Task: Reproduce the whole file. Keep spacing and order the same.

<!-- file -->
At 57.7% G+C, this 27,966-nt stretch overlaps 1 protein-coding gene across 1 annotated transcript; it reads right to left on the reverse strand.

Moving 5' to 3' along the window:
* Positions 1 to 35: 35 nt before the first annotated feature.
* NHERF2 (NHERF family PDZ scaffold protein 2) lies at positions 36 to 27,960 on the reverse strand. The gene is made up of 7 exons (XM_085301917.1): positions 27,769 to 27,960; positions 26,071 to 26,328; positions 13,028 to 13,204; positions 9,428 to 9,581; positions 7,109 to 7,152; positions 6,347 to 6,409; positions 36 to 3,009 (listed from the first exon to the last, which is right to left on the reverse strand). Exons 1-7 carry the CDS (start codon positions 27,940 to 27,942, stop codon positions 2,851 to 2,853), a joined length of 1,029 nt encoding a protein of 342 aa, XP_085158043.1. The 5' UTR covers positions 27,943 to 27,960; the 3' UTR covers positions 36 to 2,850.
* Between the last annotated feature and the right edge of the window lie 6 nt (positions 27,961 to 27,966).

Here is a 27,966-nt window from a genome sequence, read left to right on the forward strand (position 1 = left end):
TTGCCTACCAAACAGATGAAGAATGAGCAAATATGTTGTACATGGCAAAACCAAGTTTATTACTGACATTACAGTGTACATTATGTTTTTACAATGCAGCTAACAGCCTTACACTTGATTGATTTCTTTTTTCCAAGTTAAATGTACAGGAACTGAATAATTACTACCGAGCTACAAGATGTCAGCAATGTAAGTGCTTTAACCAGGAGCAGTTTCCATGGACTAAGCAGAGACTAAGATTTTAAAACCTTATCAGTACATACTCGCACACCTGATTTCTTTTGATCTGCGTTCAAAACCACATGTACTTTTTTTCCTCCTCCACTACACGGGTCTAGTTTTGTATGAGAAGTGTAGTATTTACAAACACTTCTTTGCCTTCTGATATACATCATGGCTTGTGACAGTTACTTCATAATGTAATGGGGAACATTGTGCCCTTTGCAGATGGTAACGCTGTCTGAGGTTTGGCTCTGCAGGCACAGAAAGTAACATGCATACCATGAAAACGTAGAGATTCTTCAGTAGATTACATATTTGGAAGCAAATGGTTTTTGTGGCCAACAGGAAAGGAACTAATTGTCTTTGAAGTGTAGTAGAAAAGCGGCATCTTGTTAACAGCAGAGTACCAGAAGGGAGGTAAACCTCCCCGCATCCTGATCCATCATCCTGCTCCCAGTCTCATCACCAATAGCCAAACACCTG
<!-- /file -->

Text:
At 57.7% G+C, this 27,966-nt stretch overlaps 1 protein-coding gene across 1 annotated transcript; it reads right to left on the reverse strand.

Moving 5' to 3' along the window:
* Positions 1 to 35: 35 nt before the first annotated feature.
* NHERF2 (NHERF family PDZ scaffold protein 2) lies at positions 36 to 27,960 on the reverse strand. The gene is made up of 7 exons (XM_085301917.1): positions 27,769 to 27,960; positions 26,071 to 26,328; positions 13,028 to 13,204; positions 9,428 to 9,581; positions 7,109 to 7,152; positions 6,347 to 6,409; positions 36 to 3,009 (listed from the first exon to the last, which is right to left on the reverse strand). Exons 1-7 carry the CDS (start codon positions 27,940 to 27,942, stop codon positions 2,851 to 2,853), a joined length of 1,029 nt encoding a protein of 342 aa, XP_085158043.1. The 5' UTR covers positions 27,943 to 27,960; the 3' UTR covers positions 36 to 2,850.
* Between the last annotated feature and the right edge of the window lie 6 nt (positions 27,961 to 27,966).

Here is a 27,966-nt window from a genome sequence, read left to right on the forward strand (position 1 = left end):
TTGCCTACCAAACAGATGAAGAATGAGCAAATATGTTGTACATGGCAAAACCAAGTTTATTACTGACATTACAGTGTACATTATGTTTTTACAATGCAGCTAACAGCCTTACACTTGATTGATTTCTTTTTTCCAAGTTAAATGTACAGGAACTGAATAATTACTACCGAGCTACAAGATGTCAGCAATGTAAGTGCTTTAACCAGGAGCAGTTTCCATGGACTAAGCAGAGACTAAGATTTTAAAACCTTATCAGTACATACTCGCACACCTGATTTCTTTTGATCTGCGTTCAAAACCACATGTACTTTTTTTCCTCCTCCACTACACGGGTCTAGTTTTGTATGAGAAGTGTAGTATTTACAAACACTTCTTTGCCTTCTGATATACATCATGGCTTGTGACAGTTACTTCATAATGTAATGGGGAACATTGTGCCCTTTGCAGATGGTAACGCTGTCTGAGGTTTGGCTCTGCAGGCACAGAAAGTAACATGCATACCATGAAAACGTAGAGATTCTTCAGTAGATTACATATTTGGAAGCAAATGGTTTTTGTGGCCAACAGGAAAGGAACTAATTGTCTTTGAAGTGTAGTAGAAAAGCGGCATCTTGTTAACAGCAGAGTACCAGAAGGGAGGTAAACCTCCCCGCATCCTGATCCATCATCCTGCTCCCAGTCTCATCACCAATAGCCAAACACCTG